Small porcelain recreations of deceased United States first ladies sounds like something to avoid. Don’t be fooled. This exhibit, currently on display at the LBJ Library, is more adorable than it sounds.
The First Ladies Collection, created by renowned doll makers the Alexander Doll Company, depicts the country’s first ladies and first hostesses as 14-inch dolls wearing replica inaugural gowns. Series one of the first ladies was manufactured in 1976 to commemorate the nation’s Bicentennial celebration and ceased production in 1990 after the death of “Madame” Beatrice Alexander, owner of the Alexander Doll Company. Ranging from Martha Washington to Pat Nixon, the collection consists of 38 figures issued in seven series.
Visitors of the exhibit gaze into the case, taking in precious details like Mary Todd Lincoln’s crown of flowers and the delicate flip of Mamie Eisenhower’s hair.
“Gosh, they’re pretty,” one visitor exclaims.
A young girl around three or four years old runs to the case, face pressed to the glass, to get a closer look at the little first ladies.
The classic wide-eyed, baby-faced look of Alexander’s dolls complements the delicate elements of the inaugural gowns beautifully. In addition to their aesthetic value, the pieces offer an adorably doll-sized glimpse into our nation’s past.
“For research purposes, it allows us to get an idea of the fashions from the different time periods,” curator of the exhibit Michael MacDonald said. “From a visitor’s point of view, it allows the visitor to actually see inaugural gowns. They may not be the originals — they’re on dolls — but most people don’t get to the Smithsonian to see the actual inaugural gowns. Sometimes this is the closest that they’re going to get.”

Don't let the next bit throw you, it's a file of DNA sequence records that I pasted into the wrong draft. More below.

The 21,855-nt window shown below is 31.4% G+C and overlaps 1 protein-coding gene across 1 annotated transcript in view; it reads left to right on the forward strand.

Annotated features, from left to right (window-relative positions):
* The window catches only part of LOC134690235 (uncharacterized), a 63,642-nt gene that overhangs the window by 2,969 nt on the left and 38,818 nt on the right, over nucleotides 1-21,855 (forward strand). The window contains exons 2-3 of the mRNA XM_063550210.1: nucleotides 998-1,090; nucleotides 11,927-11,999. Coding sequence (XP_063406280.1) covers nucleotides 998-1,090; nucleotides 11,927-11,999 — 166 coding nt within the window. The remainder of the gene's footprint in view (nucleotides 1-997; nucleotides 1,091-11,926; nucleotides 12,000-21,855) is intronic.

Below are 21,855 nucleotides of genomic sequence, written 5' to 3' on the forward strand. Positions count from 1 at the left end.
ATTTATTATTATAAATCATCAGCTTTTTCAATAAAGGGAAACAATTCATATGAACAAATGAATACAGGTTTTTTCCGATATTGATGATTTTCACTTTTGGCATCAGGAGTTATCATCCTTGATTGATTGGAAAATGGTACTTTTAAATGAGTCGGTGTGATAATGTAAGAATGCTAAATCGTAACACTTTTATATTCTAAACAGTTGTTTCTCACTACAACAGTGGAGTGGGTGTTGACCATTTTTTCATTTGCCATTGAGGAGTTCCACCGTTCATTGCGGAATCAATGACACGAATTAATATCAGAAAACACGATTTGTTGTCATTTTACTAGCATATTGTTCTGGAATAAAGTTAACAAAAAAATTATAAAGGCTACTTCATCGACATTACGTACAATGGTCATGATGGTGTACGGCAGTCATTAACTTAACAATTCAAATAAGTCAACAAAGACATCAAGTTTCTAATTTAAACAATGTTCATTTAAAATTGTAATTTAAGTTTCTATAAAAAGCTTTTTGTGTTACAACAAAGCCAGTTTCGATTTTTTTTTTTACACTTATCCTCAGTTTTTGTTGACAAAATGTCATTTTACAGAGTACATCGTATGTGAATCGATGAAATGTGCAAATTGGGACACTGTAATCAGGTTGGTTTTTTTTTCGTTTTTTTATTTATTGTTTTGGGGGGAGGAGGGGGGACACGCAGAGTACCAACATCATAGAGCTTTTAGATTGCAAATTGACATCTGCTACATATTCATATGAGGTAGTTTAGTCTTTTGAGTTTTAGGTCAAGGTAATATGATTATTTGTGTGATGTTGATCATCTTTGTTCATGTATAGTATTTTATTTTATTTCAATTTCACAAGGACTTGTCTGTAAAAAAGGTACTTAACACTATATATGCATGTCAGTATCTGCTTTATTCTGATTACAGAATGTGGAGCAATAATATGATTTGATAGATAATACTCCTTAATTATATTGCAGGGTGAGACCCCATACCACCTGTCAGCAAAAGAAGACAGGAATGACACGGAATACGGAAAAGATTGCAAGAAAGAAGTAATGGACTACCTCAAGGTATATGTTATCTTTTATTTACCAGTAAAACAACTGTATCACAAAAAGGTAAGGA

Even though the library has owned the entire collection since its donation in 2007, the library had no venue to showcase it properly until its 2012 renovations. Twenty five of the first ladies now line the shelves in the library’s Great Hall. The current selection includes Martha Washington, Pat Nixon and, of course, Lady Bird Taylor Johnson. All 38 dolls can be viewed on the library’s iOS application.
Alexander herself was an emblem of the modern American woman. In an era where women worked in their husbands’ shadows, Alexander founded her own company in 1923 and turned some of the country’s most beloved characters into highly collectible dolls. The little ladies at the library prove the 90-year-old company’s creations are as captivating as ever.
“Every time I come up here, there are people looking at the dolls,” MacDonald said of the exhibit’s popularity.
These miniature women do indeed take visitors through 185 years of fashion, from Washington’s hoop skirt and lace-trimmed sleeves to Nixon’s canary yellow column dress and crystal-encrusted bolero jacket and everywhere in between.
“You can tell through the times how the fashion changed,” said Margaret Miller, web editor for the LBJ Foundation. “It really does reflect the sensibilities of the first lady and also the times they lived in.”
Beyond the sensibilities of fashion, the First Ladies Collection has brought a simple, overwhelming sentiment to visitors young and old: joy.
“I think the women get nostalgic for when they were little girls,” Miller said. “And these women bring in little girls who don’t know about Madame Alexander, so it’s a teachable moment.”
The collection is on display at the LBJ Library through Nov. 24.
What: Madame Alexander’s “First Ladies Collection”
Where: LBJ Library
When: Now through Nov. 24